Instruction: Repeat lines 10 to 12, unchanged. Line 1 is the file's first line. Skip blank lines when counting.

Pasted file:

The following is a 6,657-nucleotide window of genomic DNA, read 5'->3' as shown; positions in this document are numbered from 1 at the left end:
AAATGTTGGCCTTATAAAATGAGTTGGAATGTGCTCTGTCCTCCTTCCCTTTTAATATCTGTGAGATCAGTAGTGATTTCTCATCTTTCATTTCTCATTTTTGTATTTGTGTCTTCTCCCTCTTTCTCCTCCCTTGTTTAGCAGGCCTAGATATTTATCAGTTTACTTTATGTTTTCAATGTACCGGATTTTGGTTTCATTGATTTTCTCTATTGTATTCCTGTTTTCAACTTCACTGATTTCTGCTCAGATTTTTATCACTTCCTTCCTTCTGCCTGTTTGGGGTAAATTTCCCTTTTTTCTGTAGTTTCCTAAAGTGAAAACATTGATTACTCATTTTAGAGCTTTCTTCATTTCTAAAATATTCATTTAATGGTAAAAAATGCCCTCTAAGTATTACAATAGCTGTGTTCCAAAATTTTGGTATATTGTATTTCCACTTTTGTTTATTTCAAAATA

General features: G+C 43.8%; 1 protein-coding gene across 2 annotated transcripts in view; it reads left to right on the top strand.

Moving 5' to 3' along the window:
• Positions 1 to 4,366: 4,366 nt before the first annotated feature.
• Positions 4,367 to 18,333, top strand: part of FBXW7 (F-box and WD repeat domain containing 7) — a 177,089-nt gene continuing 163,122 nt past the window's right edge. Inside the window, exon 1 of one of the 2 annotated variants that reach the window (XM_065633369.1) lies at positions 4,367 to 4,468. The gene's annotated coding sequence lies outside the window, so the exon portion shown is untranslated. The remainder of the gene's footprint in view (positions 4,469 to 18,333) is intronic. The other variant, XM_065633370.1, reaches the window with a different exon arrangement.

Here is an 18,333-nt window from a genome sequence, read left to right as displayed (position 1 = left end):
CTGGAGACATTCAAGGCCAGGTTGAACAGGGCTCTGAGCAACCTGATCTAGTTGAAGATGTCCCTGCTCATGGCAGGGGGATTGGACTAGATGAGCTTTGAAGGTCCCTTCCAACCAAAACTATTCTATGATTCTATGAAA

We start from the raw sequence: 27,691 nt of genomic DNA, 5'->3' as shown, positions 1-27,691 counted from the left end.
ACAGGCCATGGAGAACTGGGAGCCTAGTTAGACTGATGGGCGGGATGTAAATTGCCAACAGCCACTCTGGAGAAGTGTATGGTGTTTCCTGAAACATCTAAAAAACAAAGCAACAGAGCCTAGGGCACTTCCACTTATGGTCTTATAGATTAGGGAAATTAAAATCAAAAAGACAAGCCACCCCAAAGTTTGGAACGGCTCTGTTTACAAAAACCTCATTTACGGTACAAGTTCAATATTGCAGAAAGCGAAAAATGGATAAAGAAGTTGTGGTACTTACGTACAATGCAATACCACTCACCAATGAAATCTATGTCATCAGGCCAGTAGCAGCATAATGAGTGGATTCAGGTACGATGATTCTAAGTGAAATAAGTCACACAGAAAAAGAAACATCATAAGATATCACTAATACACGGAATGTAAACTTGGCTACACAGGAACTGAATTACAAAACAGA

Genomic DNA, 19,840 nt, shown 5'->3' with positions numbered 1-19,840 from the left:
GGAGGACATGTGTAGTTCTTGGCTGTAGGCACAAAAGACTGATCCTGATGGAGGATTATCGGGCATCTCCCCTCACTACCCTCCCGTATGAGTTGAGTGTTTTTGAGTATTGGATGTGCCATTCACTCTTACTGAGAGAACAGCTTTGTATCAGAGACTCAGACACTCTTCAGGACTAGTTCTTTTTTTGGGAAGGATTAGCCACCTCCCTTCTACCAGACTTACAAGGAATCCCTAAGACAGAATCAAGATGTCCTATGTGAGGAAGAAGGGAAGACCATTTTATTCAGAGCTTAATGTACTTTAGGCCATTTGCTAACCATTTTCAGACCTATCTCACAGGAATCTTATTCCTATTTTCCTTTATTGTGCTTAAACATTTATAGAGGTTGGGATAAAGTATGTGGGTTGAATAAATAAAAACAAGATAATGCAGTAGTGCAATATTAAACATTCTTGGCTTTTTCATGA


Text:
ACAGGCCATGGAGAACTGGGAGCCTAGTTAGACTGATGGGCGGGATGTAAATTGCCAACAGCCACTCTGGAGAAGTGTATGGTGTTTCCTGAAACATCTAAAAAACAAAGCAACAGAGCCTAGGGCACTTCCACTTATGGTCTTATAGATTAGGGAAATTAAAATCAAAAAGACAAGCCACCCCAAAGTTTGGAACGGCTCTGTTTACAAAAACCTCATTTACGGTACAAGTTCAATATTGCAGAAAGCGAAAAATGGATAAAGAAGTTGTGGTACTTACGTACAATGCAATACCACTCACCAATGAAATCTATGTCATCAGGCCAGTAGCAGCATAATGAGTGGATTCAGGTACGATGATTCTAAGTGAAATAAGTCACACAGAAAAAGAAACATCATAAGATATCACTAATACACGGAATGTAAACTTGGCTACACAGGAACTGAATTACAAAACAGA

Genomic DNA, 19,840 nt, shown 5'->3' with positions numbered 1-19,840 from the left:
GGAGGACATGTGTAGTTCTTGGCTGTAGGCACAAAAGACTGATCCTGATGGAGGATTATCGGGCATCTCCCCTCACTACCCTCCCGTATGAGTTGAGTGTTTTTGAGTATTGGATGTGCCATTCACTCTTACTGAGAGAACAGCTTTGTATCAGAGACTCAGACACTCTTCAGGACTAGTTCTTTTTTTGGGAAGGATTAGCCACCTCCCTTCTACCAGACTTACAAGGAATCCCTAAGACAGAATCAAGATGTCCTATGTGAGGAAGAAGGGAAGACCATTTTATTCAGAGCTTAATGTACTTTAGGCCATTTGCTAACCATTTTCAGACCTATCTCACAGGAATCTTATTCCTATTTTCCTTTATTGTGCTTAAACATTTATAGAGGTTGGGATAAAGTATGTGGGTTGAATAAATAAAAACAAGATAATGCAGTAGTGCAATATTAAACATTCTTGGCTTTTTCATGA